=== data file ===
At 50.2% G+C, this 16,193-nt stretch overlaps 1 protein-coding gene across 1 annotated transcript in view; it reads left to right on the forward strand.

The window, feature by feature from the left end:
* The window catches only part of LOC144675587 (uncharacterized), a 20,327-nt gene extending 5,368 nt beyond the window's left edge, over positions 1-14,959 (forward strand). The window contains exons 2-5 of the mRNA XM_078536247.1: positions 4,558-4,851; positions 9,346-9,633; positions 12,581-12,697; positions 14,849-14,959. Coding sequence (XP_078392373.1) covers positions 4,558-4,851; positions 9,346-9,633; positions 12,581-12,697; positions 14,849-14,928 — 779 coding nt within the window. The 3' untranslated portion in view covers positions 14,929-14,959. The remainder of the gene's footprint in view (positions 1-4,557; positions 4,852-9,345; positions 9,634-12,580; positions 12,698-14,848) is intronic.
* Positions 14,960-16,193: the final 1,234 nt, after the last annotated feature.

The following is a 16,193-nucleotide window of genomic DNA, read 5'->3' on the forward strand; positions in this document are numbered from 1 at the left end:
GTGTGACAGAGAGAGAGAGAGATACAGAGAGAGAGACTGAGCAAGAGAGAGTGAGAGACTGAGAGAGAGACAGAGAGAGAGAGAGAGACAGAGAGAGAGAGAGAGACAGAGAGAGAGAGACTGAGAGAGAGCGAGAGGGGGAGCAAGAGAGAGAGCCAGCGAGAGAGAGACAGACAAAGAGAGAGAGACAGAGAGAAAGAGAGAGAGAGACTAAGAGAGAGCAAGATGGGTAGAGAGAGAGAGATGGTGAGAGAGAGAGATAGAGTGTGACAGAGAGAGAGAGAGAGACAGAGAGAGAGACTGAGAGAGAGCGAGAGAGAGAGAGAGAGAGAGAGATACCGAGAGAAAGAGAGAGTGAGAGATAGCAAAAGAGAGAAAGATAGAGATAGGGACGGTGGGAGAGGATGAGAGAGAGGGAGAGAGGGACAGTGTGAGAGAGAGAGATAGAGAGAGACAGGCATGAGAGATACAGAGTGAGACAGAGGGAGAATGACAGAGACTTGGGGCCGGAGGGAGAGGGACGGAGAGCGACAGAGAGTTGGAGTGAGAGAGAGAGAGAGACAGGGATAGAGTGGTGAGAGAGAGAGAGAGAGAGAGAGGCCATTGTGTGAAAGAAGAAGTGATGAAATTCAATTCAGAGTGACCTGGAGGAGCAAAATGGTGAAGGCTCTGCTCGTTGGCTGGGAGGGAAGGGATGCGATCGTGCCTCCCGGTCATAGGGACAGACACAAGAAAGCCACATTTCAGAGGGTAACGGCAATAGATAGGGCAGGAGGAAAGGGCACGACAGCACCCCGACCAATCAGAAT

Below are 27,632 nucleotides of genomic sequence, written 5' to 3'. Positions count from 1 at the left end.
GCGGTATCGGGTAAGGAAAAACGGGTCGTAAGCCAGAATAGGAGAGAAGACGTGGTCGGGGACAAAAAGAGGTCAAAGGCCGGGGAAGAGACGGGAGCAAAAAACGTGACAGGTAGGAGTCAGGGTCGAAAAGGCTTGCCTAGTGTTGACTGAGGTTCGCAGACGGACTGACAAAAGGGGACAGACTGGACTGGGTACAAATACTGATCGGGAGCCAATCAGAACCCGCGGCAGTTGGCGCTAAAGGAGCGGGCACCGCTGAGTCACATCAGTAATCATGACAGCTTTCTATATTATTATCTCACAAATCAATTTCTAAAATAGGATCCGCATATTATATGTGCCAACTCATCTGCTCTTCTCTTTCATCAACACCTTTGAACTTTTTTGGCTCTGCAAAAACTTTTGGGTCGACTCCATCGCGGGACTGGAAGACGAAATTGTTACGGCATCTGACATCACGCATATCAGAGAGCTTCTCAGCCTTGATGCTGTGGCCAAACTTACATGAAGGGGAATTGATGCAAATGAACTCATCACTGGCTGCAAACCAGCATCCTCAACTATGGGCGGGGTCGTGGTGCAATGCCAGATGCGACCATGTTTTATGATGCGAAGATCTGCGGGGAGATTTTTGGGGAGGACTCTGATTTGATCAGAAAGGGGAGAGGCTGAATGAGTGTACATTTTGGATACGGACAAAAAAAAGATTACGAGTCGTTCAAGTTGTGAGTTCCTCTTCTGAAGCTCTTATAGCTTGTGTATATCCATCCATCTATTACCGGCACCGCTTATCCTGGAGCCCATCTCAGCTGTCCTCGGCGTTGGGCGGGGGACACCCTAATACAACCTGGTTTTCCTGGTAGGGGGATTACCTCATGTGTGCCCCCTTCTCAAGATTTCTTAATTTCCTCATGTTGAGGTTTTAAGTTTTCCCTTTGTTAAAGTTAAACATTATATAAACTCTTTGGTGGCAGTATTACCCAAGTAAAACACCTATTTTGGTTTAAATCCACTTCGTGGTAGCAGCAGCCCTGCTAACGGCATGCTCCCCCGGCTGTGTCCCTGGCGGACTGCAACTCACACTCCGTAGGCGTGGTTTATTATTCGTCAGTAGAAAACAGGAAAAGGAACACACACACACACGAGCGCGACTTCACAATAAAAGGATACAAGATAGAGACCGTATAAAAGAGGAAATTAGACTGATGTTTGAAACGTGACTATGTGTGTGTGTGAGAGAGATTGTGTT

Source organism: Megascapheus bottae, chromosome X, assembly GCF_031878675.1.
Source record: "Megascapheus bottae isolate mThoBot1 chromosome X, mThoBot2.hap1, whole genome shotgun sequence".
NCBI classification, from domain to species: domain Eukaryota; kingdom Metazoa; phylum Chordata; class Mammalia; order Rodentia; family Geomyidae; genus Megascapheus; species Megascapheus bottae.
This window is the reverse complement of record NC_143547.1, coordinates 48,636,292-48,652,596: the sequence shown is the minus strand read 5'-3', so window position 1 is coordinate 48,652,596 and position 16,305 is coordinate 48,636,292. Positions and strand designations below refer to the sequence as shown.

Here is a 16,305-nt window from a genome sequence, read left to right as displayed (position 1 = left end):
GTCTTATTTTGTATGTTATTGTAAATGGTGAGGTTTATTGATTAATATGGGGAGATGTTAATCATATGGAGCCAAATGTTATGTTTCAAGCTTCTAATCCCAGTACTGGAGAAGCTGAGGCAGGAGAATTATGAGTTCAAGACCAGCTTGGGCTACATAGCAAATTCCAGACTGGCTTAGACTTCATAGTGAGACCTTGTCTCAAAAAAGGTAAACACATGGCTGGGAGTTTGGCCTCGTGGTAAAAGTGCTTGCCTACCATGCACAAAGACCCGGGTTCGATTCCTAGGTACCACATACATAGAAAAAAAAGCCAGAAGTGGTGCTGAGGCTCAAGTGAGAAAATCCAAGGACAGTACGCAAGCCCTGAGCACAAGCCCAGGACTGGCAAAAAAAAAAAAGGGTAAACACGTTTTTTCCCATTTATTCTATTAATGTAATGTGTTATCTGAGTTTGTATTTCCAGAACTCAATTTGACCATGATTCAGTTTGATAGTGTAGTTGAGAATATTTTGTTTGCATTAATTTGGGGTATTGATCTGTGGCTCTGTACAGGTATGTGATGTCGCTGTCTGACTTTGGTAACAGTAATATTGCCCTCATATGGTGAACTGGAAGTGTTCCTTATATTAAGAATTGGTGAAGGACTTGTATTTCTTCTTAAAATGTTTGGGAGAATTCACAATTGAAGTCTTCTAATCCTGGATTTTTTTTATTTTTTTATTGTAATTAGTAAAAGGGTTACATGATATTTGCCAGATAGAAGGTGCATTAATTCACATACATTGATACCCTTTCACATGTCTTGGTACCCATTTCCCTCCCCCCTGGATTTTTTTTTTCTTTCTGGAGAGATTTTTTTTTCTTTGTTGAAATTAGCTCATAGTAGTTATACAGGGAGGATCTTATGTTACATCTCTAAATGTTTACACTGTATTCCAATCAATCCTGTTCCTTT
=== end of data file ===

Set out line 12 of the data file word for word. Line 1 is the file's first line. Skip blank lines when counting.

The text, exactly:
This window is the reverse complement of record NC_143547.1, coordinates 48,636,292-48,652,596: the sequence shown is the minus strand read 5'-3', so window position 1 is coordinate 48,652,596 and position 16,305 is coordinate 48,636,292. Positions and strand designations below refer to the sequence as shown.